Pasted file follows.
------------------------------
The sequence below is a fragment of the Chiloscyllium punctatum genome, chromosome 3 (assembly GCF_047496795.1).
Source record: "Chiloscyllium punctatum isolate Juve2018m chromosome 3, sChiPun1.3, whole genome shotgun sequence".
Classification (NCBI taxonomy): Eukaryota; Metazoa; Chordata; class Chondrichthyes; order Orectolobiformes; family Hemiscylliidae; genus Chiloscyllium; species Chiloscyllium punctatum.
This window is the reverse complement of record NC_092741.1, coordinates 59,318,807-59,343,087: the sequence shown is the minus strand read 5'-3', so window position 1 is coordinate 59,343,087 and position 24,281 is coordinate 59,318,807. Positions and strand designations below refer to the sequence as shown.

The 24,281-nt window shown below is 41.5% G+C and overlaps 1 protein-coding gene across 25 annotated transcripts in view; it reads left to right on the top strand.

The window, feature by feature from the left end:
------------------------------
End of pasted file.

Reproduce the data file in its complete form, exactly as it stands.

The sequence below is a fragment of the Chiloscyllium punctatum genome, chromosome 3 (assembly GCF_047496795.1).
Source record: "Chiloscyllium punctatum isolate Juve2018m chromosome 3, sChiPun1.3, whole genome shotgun sequence".
Classification (NCBI taxonomy): Eukaryota; Metazoa; Chordata; class Chondrichthyes; order Orectolobiformes; family Hemiscylliidae; genus Chiloscyllium; species Chiloscyllium punctatum.
This window is the reverse complement of record NC_092741.1, coordinates 59,318,807-59,343,087: the sequence shown is the minus strand read 5'-3', so window position 1 is coordinate 59,343,087 and position 24,281 is coordinate 59,318,807. Positions and strand designations below refer to the sequence as shown.

The 24,281-nt window shown below is 41.5% G+C and overlaps 1 protein-coding gene across 25 annotated transcripts in view; it reads left to right on the top strand.

The window, feature by feature from the left end: